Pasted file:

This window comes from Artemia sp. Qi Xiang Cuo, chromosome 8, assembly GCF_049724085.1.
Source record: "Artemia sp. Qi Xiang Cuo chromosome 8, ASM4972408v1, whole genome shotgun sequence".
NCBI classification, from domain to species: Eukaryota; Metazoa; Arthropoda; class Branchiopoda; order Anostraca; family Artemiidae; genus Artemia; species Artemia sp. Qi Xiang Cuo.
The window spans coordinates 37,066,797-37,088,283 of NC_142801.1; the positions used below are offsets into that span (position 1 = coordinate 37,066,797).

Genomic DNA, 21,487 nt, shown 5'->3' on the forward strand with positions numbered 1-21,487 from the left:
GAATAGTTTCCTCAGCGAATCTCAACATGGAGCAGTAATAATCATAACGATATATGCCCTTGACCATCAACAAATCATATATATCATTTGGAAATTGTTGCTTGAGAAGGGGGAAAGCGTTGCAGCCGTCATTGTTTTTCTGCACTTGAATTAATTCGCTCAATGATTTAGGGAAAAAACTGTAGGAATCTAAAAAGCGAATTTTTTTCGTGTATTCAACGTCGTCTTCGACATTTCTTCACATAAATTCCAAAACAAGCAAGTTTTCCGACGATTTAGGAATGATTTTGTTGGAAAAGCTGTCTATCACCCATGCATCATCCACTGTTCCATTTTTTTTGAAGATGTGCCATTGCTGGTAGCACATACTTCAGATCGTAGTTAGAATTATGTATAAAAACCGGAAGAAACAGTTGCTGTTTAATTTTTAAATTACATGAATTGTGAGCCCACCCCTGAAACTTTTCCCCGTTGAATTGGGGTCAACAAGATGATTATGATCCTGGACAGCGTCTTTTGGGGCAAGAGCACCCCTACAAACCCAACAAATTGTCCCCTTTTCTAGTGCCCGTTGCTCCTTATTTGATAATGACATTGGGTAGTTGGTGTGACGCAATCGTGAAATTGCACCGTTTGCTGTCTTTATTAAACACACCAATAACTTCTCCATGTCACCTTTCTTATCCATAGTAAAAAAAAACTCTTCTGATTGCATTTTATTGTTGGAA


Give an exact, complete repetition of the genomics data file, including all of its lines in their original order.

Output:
This window comes from Artemia sp. Qi Xiang Cuo, chromosome 8, assembly GCF_049724085.1.
Source record: "Artemia sp. Qi Xiang Cuo chromosome 8, ASM4972408v1, whole genome shotgun sequence".
NCBI classification, from domain to species: Eukaryota; Metazoa; Arthropoda; class Branchiopoda; order Anostraca; family Artemiidae; genus Artemia; species Artemia sp. Qi Xiang Cuo.
The window spans coordinates 37,066,797-37,088,283 of NC_142801.1; the positions used below are offsets into that span (position 1 = coordinate 37,066,797).

Genomic DNA, 21,487 nt, shown 5'->3' on the forward strand with positions numbered 1-21,487 from the left:
GAATAGTTTCCTCAGCGAATCTCAACATGGAGCAGTAATAATCATAACGATATATGCCCTTGACCATCAACAAATCATATATATCATTTGGAAATTGTTGCTTGAGAAGGGGGAAAGCGTTGCAGCCGTCATTGTTTTTCTGCACTTGAATTAATTCGCTCAATGATTTAGGGAAAAAACTGTAGGAATCTAAAAAGCGAATTTTTTTCGTGTATTCAACGTCGTCTTCGACATTTCTTCACATAAATTCCAAAACAAGCAAGTTTTCCGACGATTTAGGAATGATTTTGTTGGAAAAGCTGTCTATCACCCATGCATCATCCACTGTTCCATTTTTTTTGAAGATGTGCCATTGCTGGTAGCACATACTTCAGATCGTAGTTAGAATTATGTATAAAAACCGGAAGAAACAGTTGCTGTTTAATTTTTAAATTACATGAATTGTGAGCCCACCCCTGAAACTTTTCCCCGTTGAATTGGGGTCAACAAGATGATTATGATCCTGGACAGCGTCTTTTGGGGCAAGAGCACCCCTACAAACCCAACAAATTGTCCCCTTTTCTAGTGCCCGTTGCTCCTTATTTGATAATGACATTGGGTAGTTGGTGTGACGCAATCGTGAAATTGCACCGTTTGCTGTCTTTATTAAACACACCAATAACTTCTCCATGTCACCTTTCTTATCCATAGTAAAAAAAAACTCTTCTGATTGCATTTTATTGTTGGAA